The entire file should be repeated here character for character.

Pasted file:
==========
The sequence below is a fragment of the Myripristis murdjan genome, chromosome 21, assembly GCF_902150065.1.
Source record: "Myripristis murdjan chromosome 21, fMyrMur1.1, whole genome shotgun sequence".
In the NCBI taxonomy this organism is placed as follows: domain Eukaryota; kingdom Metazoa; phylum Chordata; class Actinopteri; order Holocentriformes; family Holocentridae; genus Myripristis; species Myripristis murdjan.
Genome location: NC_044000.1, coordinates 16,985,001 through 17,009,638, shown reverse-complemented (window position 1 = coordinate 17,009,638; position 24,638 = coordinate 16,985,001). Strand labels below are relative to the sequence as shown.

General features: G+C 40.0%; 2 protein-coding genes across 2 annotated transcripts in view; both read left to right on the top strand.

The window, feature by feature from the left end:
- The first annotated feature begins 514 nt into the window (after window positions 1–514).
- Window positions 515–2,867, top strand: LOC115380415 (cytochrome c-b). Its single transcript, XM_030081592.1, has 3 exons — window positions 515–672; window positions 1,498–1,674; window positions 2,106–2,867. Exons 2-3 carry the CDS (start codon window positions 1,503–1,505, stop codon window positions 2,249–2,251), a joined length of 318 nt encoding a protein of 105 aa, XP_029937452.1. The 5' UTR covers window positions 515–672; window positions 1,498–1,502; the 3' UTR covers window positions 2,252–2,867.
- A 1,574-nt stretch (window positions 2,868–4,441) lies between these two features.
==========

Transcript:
The sequence below is a fragment of the Myripristis murdjan genome, chromosome 21, assembly GCF_902150065.1.
Source record: "Myripristis murdjan chromosome 21, fMyrMur1.1, whole genome shotgun sequence".
In the NCBI taxonomy this organism is placed as follows: domain Eukaryota; kingdom Metazoa; phylum Chordata; class Actinopteri; order Holocentriformes; family Holocentridae; genus Myripristis; species Myripristis murdjan.
Genome location: NC_044000.1, coordinates 16,985,001 through 17,009,638, shown reverse-complemented (window position 1 = coordinate 17,009,638; position 24,638 = coordinate 16,985,001). Strand labels below are relative to the sequence as shown.

General features: G+C 40.0%; 2 protein-coding genes across 2 annotated transcripts in view; both read left to right on the top strand.

The window, feature by feature from the left end:
- The first annotated feature begins 514 nt into the window (after window positions 1–514).
- Window positions 515–2,867, top strand: LOC115380415 (cytochrome c-b). Its single transcript, XM_030081592.1, has 3 exons — window positions 515–672; window positions 1,498–1,674; window positions 2,106–2,867. Exons 2-3 carry the CDS (start codon window positions 1,503–1,505, stop codon window positions 2,249–2,251), a joined length of 318 nt encoding a protein of 105 aa, XP_029937452.1. The 5' UTR covers window positions 515–672; window positions 1,498–1,502; the 3' UTR covers window positions 2,252–2,867.
- A 1,574-nt stretch (window positions 2,868–4,441) lies between these two features.